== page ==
To find out what your cost is going to be, I would sit down with some good resources (Idiots Guide to Beekeeping was my favorite for learning the ropes and getting a good, basic groundwork, and Michael Bush's website http://bushfarms.com/bees.htm is my favorite for an all-around website) and figure out what you think you'll need. Then price those things out online, add in the cost of bees, and add 10-20% on top for things you'll inevitably forget about, and you should have a pretty good idea of what it's going to cost you.

  8. #28
    Join Date
    Dec 2009
    Location
    SNOW SHOE PA USA
    Posts
    1,268

    Default Re: startup cost???

    I started out with 2 hives and had 1000 dollars wraped up in it to start up now 4 years later i have enough hive ware to make 20 hives and 20 nucs/3 bee suits 1 bee jacket every bee book/2 bee yards with fence and wind breaks and the list gos on and on watch out very addicting and it can cost.
    Say hello to the bad guy!
    year five==== 31 hives==== T{OAV}

  9. #29
    Join Date
    Dec 2011
    Location
    Bristol, Florida, USA
    Posts
    88

    Default Re: startup cost???

    Quote Originally Posted by hpm08161947 View Post
    You spent $45,000 on one hive? I must be reading something wrong...... there is more to this story - right?
    I only wanted one hive, but got the fever. I now have 30 hives plus 100 mating nucs, an extracting and bottling house with central air/heat, a grafting room and a comb room. I started grafting into my eight starter hives this week and have orders for 600 cells in the next two weeks.
    Gary

  10. #30
    Join Date
    Dec 2009
    Location
    SNOW SHOE PA USA
    Posts
    1,268

    Default Re: startup cost???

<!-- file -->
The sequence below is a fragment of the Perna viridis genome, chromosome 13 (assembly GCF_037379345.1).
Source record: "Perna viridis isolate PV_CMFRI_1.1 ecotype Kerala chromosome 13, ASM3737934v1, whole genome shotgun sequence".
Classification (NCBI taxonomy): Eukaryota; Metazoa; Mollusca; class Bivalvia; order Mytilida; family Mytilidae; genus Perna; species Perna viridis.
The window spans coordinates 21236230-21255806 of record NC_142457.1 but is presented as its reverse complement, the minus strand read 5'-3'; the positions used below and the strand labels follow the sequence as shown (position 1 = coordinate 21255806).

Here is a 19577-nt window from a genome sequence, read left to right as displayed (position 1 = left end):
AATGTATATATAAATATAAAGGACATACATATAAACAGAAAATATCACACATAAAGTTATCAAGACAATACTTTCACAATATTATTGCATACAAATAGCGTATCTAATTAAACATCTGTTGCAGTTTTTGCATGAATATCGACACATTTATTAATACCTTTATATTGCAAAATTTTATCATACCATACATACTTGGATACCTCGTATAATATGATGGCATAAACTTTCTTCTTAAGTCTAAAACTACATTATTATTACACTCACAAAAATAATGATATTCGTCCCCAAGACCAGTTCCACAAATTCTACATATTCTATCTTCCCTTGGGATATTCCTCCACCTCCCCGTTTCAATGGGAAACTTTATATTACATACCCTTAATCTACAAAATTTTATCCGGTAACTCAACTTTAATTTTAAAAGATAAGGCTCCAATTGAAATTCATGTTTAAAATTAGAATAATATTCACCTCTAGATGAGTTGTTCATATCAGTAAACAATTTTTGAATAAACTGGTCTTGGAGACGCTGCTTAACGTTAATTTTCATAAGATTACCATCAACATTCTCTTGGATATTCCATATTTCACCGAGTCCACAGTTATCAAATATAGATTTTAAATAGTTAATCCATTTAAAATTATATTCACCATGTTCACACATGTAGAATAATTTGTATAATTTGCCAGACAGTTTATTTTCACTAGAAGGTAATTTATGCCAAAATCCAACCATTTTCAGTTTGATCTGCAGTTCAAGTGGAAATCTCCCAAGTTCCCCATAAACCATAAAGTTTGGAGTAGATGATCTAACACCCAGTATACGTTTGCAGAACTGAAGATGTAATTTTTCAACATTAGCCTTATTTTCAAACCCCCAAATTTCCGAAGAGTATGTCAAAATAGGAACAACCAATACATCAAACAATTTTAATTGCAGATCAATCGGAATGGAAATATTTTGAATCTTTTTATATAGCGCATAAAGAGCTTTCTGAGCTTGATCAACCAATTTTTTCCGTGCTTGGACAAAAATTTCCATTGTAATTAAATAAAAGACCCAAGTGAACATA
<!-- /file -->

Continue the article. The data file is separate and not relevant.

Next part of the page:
Quote Originally Posted by BeeTax View Post
    I only wanted one hive, but got the fever. I now have 30 hives plus 100 mating nucs, an extracting and bottling house with central air/heat, a grafting room and a comb room. I started grafting into my eight starter hives this week and have orders for 600 cells in the next two weeks.
    Thats great your helping to keep it alive
    Say hello to the bad guy!
    year five==== 31 hives==== T{OAV}

  11. #31
    Join Date
    May 2012
    Location
    Sacramento, CA, USA
    Posts
    2,924

    Default Re: startup cost???

    I'd look for an established hive. That's probably the cheapest way to go, unless you want to chase swarms. A double should cost you $150 if you can find a good deal, typically someone getting out of the business. Honestly though, if you have to consider the costs, just save up about $500-$700 and that will get you into it pretty good. Don't blame us when you're scrounging for free wood to put a few more boxes together and trying to make your own frames while trying to catch free bees every minute of your spare time cuz you gotta stick to that budget

  12. #32

    Default Re: startup cost???

    Watch out for specials and deals. Many suppliers run free shipping during certain times of the year, and I think most items on Mann Lake are free shipping for orders over $100. I'm sure there are other deals to be had. But some of my favorite words are "Free Shipping".
    Greg Whitehead, Ten Mile, TN
    Blog - http://gregsbees.blogspot.com/

  13. #33
    Join Date
    Jun 2012
    Location
    Citrus County, Florida, United States
    Posts
    260

    Default Re: startup cost???

    Two colonies: EXACTLY $350.

  14. #34
    Join Date
    Feb 2012
    Location
    Hartford, CT
    Posts
    607

    Default Re: startup cost???

    Add in SHB Small Hive Beetle traps too and KNOW THIS PEST WELL !!! It will be in your hives at some point and can wreck them too. However with knowledge you'll have the upper hand.

  15. #35
    Join Date
    Apr 2009
    Location
    Issaquah,WA,USA
    Posts
    2,394

    Default Re: startup cost???

    If you want to have a million dollars in the Bee business start with 2 million.

  16. #36
    Join Date
    Oct 2011
    Location
    Santa Monica, CA, USA
    Posts
    1,515

    Default Re: startup cost???

    To all above, add
    1) Maintaining cost
    painting every 3? years etc.
    sugar for wintering
    chemicals for treatment
    2) equipment if you plan to make own hardware, saw, dado blade etc.
    3) your labor, which is not free!
    4) Moving expenses, gas etc.
    5) Remodeling (kitchen to accommodate bee-business?, new beehaus?)
    6) Construction expenses - new bee-facilities, fences etc.

    Sergey
    Серёжа, Sergey